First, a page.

The Department of Justice has signed up this Monday somewhat fundamental in its investigation into the assault on the Capitol on January 6, 2021. Four members of the Oath Keepers (Los Guardianes del Juramento) and have been found guilty of seditious conspiracy for their roles in those riots, the most serious episode against American democracy in recent times. The verdict against the four comes two months after the group’s founder, Stewart Rhodes, and his lieutenant Kelly Meggs were found guilty for their part in that attack.
The four sentenced this Monday are Roberto Minuta, Joseph Hackett, David Moerschel and Edward Vallejo. They were accused of seeking to prevent the certification, that historic January 6, of Joe Biden as the legitimate president of the United States after his electoral victory in November 2020. That day, a mob of supporters of then-President Donald Trump stormed the Capitol in an attempt to stop that process and prevent the peaceful transfer of power.
Among other things, prosecutors accused Vallejo of having been in charge of a shipment of weapons in a hotel in Virginia, near Washington and the Capitol on the other side of the Potomac River. That armament, as planned by the participants, should be the “rapid reaction force” in the insurrection. For their part, Hackett, Moerschel, and Minuta led groups that forcibly entered the headquarters of the US Congress.
The guilty verdict caps a five-week trial in which prosecutors accused the four defendants of resorting to a “perverse” version of history to justify their actions. It is the second against Oath Keepers after the one held against Rhodes, Meggs and three other members of the militia. The judges had decided to hold two separate hearings as a precaution against covid, to allow sufficient social distances.
In both cases, prosecutors had argued that the storming of the Capitol was the result of a deliberate plan to prevent Biden from peacefully taking over from Trump in the White House despite winning the November presidential election. That day, some 10,000 people marched on the Capitol and some 800 stormed the building. Five people were killed and about 140 agents protecting the US Congress building were injured.
The inmates now face a sentence that can bring them up to twenty years in prison for a crime that Americans had barely heard of in recent times until the events of January 6. In addition, they have also been convicted of conspiring to destroy federal property and conspiring to obstruct an official act. The four will remain under house arrest until a new sentencing hearing is held.
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“Attacking the Capitol was a means to an end,” the prosecutor in charge of the case, Louis Manzo, had told the jury in his closing arguments last Wednesday. “January 6 was just a battle. The entire conspiracy was intended to stop the transfer of power,” he alleged.
Defense attorneys in this case alleged that the charges against their clients were based on messages and texts on social media, partially selected and interpreted out of context. “The evidence simply does not exist,” said Minuta’s lawyer, William Shipley.
On the contrary, the prosecutors responded with videos that the defendant had posted on social networks on the day of the attack. In one of them, Minuta is seen making comments like “You know what? Millions are going to die. And?” or “Prepare your fucking soul. Get right with God.”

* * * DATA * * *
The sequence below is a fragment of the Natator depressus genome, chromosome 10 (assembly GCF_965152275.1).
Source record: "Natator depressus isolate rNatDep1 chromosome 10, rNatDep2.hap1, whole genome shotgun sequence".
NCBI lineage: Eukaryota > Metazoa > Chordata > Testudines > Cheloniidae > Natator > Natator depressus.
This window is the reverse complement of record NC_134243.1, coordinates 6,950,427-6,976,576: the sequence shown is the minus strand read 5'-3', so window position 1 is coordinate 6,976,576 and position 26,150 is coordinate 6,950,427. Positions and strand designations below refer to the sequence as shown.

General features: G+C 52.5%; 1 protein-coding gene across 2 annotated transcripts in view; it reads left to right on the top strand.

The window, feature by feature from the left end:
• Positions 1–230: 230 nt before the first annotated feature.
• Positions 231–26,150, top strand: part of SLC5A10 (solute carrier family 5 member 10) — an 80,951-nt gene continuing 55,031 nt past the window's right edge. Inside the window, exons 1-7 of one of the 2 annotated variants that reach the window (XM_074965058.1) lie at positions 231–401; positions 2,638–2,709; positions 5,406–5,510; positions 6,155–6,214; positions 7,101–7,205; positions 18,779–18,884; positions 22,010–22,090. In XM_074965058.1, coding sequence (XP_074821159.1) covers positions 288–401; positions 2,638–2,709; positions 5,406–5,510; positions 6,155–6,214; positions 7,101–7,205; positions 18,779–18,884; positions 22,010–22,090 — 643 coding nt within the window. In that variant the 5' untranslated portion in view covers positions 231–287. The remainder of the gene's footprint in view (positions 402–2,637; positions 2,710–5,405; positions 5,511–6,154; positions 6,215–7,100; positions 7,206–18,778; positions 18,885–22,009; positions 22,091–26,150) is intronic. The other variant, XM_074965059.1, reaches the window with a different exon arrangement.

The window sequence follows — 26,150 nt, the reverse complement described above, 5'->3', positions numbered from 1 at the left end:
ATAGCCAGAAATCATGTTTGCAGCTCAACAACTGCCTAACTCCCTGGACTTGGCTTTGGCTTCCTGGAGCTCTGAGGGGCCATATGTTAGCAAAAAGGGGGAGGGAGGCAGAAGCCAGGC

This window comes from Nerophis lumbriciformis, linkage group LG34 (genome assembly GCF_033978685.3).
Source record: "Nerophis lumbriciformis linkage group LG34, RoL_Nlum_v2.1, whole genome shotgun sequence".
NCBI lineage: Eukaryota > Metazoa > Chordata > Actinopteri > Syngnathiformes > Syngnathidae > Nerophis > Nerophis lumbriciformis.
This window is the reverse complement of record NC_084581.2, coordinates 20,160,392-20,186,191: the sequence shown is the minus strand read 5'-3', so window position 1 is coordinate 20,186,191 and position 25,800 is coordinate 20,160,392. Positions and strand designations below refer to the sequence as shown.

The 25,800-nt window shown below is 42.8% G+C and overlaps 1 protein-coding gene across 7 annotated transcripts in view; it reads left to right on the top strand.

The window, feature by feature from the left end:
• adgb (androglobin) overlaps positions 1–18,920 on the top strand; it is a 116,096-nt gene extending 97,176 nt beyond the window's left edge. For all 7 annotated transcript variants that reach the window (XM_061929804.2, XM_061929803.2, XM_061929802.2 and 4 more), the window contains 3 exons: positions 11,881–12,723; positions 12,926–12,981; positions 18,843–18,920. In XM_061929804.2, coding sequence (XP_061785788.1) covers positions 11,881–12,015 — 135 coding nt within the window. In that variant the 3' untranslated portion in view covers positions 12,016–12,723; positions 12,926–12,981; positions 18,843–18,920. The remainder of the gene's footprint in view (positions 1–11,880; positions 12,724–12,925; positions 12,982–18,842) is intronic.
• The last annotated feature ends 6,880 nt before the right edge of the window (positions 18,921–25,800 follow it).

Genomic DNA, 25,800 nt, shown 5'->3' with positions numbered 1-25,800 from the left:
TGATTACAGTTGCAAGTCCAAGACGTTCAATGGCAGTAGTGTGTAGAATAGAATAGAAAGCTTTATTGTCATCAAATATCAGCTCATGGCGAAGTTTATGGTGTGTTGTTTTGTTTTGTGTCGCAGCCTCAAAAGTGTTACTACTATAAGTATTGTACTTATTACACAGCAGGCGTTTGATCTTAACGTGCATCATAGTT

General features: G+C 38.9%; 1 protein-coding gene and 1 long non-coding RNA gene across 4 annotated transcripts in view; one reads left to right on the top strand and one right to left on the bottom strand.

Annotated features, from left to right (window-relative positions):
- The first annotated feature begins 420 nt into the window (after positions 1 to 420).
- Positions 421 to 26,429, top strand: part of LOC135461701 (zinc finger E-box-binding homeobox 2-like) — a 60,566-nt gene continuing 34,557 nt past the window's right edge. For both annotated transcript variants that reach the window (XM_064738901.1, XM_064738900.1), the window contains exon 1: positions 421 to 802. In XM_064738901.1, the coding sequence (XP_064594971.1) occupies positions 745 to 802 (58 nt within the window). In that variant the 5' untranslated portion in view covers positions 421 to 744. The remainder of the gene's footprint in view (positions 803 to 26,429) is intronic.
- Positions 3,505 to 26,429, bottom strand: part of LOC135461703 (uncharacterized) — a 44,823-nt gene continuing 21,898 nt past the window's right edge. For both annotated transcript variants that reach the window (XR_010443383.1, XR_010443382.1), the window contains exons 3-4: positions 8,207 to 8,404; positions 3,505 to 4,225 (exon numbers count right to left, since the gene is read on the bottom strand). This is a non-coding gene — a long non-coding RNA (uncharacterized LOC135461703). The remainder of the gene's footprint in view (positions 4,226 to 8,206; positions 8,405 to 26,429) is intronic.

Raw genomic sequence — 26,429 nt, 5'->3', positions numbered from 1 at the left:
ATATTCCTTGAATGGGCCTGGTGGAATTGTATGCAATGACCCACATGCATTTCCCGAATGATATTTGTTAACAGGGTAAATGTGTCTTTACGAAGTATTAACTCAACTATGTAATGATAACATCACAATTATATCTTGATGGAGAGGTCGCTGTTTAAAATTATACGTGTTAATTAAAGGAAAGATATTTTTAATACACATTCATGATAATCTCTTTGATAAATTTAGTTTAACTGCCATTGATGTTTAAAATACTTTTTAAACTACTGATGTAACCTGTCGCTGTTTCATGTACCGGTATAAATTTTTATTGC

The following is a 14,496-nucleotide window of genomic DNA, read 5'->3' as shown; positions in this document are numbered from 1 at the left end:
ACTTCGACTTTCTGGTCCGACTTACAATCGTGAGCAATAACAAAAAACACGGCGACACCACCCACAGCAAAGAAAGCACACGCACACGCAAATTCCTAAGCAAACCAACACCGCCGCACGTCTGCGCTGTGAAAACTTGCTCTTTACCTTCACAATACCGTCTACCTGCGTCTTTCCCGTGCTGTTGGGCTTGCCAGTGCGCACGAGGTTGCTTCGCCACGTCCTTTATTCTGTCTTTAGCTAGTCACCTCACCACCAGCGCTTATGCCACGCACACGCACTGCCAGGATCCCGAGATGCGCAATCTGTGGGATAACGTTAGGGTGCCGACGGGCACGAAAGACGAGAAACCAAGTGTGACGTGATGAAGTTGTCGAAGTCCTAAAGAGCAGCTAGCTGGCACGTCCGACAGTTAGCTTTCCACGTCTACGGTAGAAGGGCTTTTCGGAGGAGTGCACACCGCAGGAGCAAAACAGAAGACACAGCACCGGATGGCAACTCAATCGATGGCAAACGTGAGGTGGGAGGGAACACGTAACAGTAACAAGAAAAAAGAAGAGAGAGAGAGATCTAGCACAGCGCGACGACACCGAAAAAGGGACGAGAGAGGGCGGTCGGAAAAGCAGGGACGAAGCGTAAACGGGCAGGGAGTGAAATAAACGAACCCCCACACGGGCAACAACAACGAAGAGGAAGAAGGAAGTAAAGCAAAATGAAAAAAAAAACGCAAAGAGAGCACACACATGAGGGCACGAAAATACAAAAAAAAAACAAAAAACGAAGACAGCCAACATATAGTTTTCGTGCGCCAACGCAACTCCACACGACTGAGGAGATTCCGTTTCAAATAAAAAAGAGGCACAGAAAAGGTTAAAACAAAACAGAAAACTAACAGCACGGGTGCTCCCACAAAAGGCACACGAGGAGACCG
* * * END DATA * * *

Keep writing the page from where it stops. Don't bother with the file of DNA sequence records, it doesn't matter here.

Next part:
The verdict of this Monday has been reached at the same time that in a parallel trial another jury found guilty of obstructing the proceedings of Congress Richard Barnett, 62, a man who posed with his feet on the table in Nancy Pelosi’s office during those riots and who now faces a sentence of a maximum of twenty years in prison. Another trial is also pending against five members of a similar far-right group, the Proud Boys, including its leader, the Cuban-American Enrique Tarrio.
The Justice Department has filed charges against nearly 950 people, of whom at least 450 have pleaded guilty to crimes ranging from trespassing on federal property to sedition to assaulting law enforcement officers. At least 192 participants in those riots have received prison terms.
This Monday’s verdict represents an accolade for the Department of Justice, which sees a jury accept its arguments and also convict lower-ranking members of the Oath Keepers on sedition charges. As of November, only Rhodes and Meggs had been found guilty of that charge. Three other militiamen were acquitted of that crime, although they were convicted of obstruction of Congress when it certified the recount of electoral votes that granted Biden the presidency.
A special prosecutor, Jack Smith, is investigating separately the role that Trump and his circle could have played in that event. The bipartisan congressional commission that examined the case recommended in December that the Justice Department bring charges against the former president, considering that he incited or supported the attempted insurrection. As legislators began counting Biden’s votes in the Electoral College on Capitol Hill, the then-still president urged his supporters to head to the Capitol to protest. The real estate magnate, who has already announced that he will run in next year’s presidential elections, has hinted that if he wins he could pardon some of those convicted for their role in the riots.
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